Coincidentally, this near exact concept GRRM wrote about in his story The Skin Trade, if anyone is interested. Right down to Reek and four prominent families and oh so much more. Point being, this entire Ramsay/blood right/Jon thingy is on the author's mind ;)

Beautiful connections and a very nice theory.    I can't curse you this time, that was all good!   Thanks, Leech. 

There is definitely something having to do with skin between the Starks and Boltons.   

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21 hours ago, The Sunland Lord said:

House Bolton is found in the Age of Heroes.

Night's King lived during this time.

Old Nan says that he was a Stark. She says a lot of accurate stuff.

So what if: House Bolton is found from one of the children he had?* That makes them Stark bastards. The castle NK found was the Dreadfort. This name kind of resembles the Nightfort.

* It is said that Night's King sacrificed babies to Others (like Craster did). So his children were born as humans. So no, Roose is not an immortal Other, it's just happenes that he had (has?) distant ancestors/relatives among them, like other Westerosi/Beyond The Wall people have.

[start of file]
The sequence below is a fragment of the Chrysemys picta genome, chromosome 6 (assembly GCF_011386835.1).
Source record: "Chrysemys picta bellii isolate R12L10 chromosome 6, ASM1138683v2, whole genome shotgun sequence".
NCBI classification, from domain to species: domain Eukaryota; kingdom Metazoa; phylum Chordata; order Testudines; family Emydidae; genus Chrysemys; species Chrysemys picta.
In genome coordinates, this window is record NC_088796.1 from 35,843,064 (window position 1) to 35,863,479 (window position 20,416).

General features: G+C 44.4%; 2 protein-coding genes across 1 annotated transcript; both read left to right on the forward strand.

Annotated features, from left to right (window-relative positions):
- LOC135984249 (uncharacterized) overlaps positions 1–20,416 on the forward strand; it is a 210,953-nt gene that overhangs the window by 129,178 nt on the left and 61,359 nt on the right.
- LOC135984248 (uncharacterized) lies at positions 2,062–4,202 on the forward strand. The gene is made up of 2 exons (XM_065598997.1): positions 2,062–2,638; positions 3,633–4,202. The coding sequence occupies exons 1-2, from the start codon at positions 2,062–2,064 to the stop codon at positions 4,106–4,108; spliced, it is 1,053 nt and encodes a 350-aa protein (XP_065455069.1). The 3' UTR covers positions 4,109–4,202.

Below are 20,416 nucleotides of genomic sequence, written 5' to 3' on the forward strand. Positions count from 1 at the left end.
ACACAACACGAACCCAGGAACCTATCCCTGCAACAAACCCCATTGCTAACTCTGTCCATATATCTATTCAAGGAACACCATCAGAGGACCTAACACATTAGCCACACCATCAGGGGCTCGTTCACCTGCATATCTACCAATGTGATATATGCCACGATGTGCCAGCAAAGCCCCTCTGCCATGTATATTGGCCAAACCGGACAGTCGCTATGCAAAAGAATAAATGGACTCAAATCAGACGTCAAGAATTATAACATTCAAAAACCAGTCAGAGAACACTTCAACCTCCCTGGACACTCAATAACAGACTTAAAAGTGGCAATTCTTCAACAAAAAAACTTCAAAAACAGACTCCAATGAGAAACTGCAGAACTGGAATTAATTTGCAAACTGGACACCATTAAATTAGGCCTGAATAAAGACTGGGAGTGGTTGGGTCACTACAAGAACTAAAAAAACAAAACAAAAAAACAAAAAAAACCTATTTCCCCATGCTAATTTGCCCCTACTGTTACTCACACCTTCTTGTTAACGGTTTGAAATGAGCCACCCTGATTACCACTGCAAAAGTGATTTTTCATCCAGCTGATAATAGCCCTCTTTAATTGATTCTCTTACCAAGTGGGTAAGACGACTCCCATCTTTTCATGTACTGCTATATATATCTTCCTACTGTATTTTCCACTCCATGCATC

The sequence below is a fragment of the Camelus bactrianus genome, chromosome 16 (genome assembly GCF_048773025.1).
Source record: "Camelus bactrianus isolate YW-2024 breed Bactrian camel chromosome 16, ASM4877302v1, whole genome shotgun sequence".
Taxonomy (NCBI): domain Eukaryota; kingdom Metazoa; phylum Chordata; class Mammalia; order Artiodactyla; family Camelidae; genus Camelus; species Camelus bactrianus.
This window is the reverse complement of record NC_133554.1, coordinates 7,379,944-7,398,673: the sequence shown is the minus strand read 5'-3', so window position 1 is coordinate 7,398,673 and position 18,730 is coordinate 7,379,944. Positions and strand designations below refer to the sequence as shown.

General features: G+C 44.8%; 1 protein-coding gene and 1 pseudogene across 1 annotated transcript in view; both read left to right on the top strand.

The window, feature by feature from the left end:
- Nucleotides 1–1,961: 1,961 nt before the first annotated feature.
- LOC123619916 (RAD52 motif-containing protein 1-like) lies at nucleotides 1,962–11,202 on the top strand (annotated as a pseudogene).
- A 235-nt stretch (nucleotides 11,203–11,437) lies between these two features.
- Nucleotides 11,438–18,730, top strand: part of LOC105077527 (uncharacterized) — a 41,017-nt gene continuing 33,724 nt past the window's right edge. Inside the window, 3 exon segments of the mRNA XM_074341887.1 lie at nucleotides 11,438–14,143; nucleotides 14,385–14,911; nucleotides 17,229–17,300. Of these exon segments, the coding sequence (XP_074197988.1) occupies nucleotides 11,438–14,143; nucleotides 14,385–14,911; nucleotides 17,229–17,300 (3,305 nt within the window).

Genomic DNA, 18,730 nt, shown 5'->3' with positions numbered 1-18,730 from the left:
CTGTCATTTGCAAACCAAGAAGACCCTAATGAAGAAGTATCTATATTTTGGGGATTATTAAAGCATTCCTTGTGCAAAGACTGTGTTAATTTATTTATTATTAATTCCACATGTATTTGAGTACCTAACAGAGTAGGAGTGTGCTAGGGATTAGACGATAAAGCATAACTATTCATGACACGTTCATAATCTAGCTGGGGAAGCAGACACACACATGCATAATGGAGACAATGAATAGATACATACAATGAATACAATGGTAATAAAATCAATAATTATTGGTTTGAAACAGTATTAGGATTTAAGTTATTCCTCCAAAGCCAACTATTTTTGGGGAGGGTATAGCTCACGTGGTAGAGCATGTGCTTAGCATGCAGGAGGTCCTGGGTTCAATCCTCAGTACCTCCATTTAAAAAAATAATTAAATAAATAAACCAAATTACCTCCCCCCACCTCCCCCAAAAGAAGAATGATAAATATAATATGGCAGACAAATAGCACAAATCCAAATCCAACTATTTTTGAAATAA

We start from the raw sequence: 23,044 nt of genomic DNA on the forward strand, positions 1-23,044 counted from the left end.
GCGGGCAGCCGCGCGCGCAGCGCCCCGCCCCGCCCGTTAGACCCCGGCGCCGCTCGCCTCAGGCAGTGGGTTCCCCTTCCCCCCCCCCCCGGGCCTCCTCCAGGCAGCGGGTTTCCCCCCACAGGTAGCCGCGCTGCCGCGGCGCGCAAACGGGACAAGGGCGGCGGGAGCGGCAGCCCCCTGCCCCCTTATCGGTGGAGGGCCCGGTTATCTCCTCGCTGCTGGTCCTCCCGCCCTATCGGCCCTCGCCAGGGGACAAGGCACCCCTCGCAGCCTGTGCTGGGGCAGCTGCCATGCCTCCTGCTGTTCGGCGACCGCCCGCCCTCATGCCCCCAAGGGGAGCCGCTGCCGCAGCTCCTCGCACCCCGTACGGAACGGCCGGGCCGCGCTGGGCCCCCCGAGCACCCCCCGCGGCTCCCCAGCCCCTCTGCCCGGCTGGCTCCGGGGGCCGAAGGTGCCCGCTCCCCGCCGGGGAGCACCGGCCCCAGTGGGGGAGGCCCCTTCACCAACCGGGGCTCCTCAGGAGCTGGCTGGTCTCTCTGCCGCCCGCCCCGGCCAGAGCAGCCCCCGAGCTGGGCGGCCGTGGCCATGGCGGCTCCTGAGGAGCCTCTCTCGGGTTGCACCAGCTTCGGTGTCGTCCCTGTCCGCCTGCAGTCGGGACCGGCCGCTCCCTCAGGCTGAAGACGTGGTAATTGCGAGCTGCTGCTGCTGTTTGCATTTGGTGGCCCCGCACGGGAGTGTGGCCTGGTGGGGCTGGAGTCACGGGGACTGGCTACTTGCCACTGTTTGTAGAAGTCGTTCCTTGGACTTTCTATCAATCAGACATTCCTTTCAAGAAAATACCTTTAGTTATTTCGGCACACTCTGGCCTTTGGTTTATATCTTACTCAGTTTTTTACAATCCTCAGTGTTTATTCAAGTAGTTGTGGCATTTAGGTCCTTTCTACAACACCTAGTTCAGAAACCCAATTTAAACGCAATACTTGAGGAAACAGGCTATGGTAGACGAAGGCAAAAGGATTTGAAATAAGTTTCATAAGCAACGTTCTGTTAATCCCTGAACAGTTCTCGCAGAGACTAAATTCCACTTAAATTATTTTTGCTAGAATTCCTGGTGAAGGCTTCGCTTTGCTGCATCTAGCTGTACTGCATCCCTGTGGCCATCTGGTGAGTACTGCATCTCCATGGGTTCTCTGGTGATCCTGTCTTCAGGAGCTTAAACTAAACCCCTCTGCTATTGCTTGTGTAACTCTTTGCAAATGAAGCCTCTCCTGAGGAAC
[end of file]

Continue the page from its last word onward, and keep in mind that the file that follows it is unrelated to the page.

Night's King was defeated by a Stark King Of Winter, who joined forces with Joramun, a King Beyond The Wall.

And who sides with who now? To defeat who?

Jon Snow is the (possible) heir of the last King In The North, Robb Stark.

So Jon Snow (presumably legitimized Stark) is the legit King In the North who sides with the King Beyond The Wall, Mance Rayder (who symbolically at least, has Joramun's horn), to defeat the Night King's descendants, Roose and Ramsay Bolton (who also happens to be an ex-Snow).

History repeats itself. Only difference is that they changed names and places. The Night King's heirs took the home from the Starks, their relatives. It's not the Nightfort that will be abandoned and forgotten now. It will be the Dreadfort, with tales told about it from the future Old Nans. And the Bolton's name forbidden and forgotten...

...with a possible surviving offspring, which will survive the Winter and move more south, finding himself another castle. Something-Fort. 

I love a good theory and I have to hand it to you, Sunland Lord, that is the most detail I've ever read regarding Bolton = NK theory.   Thanks a million for that.    I also like your spin turning history around.   I have always imagined there was some connection between the Night Fort and the Dreadfort, but I couldn't put it together.  Well done all the way around and kudos for the reminder to all that the Red Kings existed during the Age of Heroes.   Folks forget.